HAPPY DAYS ARE HERE AGAIN: UN CHIDES IRAN OVER HUMAN RIGHTS
Well, believe it or not, the UN dares complain about Iran.
My Iranian friend, Frieda, writes:"By 71 votes to 54, with 55 abstentions, the assembly on Monday said Tehran restricted free speech, used torture, and persecuted dissenters. . . . I wonder who are those 55 nations with abstentions....How did they justify their abstentions? Amazing."
To be honest, I was amazed that they acted at all. I agreed with Robert McMahon who titled the article in which he gave a partial answer to Frieda's question, Iran: Country Faces New UN General Assembly Censure On Human Rights:
The vote followed a pattern familiar at UN human rights panels when single-country resolutions are proposed. European states, the United States, and Latin American nations supported the measure, while Islamic and developing states opposed it.
Opposing states said such"naming and shaming" resolutions are counterproductive and divisive for the committee.
Pakistani representative Billal Hayee, speaking on behalf of the Organization of the Islamic Conference, said the resolution will not serve to promote human rights.
"It increases the risk of generating confrontation and politicization at the international level on human rights issues by creating a gulf between the developed and the developing countries quite opposite to the very agenda of the United Nations," Hayee said.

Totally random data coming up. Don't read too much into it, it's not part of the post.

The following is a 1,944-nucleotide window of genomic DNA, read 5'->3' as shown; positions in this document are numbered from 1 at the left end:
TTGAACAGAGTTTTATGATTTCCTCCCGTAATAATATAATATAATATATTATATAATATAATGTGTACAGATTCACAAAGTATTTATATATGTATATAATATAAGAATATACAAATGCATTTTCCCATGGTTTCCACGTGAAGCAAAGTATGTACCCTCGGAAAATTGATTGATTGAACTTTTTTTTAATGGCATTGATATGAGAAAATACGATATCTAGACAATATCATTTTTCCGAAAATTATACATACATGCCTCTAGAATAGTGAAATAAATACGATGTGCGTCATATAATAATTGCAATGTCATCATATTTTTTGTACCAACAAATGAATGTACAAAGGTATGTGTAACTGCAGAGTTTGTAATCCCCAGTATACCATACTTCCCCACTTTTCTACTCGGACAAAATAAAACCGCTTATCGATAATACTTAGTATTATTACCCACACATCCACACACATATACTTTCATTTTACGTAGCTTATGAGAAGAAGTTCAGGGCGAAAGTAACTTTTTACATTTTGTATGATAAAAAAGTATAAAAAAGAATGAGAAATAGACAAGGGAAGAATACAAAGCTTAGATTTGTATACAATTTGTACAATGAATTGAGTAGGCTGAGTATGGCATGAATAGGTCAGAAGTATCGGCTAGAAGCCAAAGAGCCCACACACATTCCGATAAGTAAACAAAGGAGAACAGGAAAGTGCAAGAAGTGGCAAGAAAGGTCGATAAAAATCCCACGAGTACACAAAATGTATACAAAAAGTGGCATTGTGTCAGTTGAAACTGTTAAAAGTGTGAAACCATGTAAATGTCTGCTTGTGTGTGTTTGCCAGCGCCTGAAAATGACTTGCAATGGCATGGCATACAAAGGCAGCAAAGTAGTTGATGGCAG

Other states objecting to the practice included Turkmenistan and Belarus, which themselves face critical resolutions in the committee, and Sudan, subject to a UN investigation into whether genocide is being committed in the Darfur region.
But the Czech Republic's representative, Ivana Grollova, sought to stress the importance of such resolutions. She noted that 17 November was the 15th anniversary of events triggering the fall of communism in Czechoslovakia and the improvement of human rights.
"Please allow me today to express my honor that on behalf of my government I could today join those who care about the protection of the fundamental freedoms and human rights of everybody," Grollova said.
Forty countries co-sponsored the resolution, including the United States and 25 countries of the European Union. Countries voting against the measure included Russia, the five Central Asian states, Armenia, and Azerbaijan.
Can you believe that we will soon live in a world where these men have their finger on the nuclear botton?
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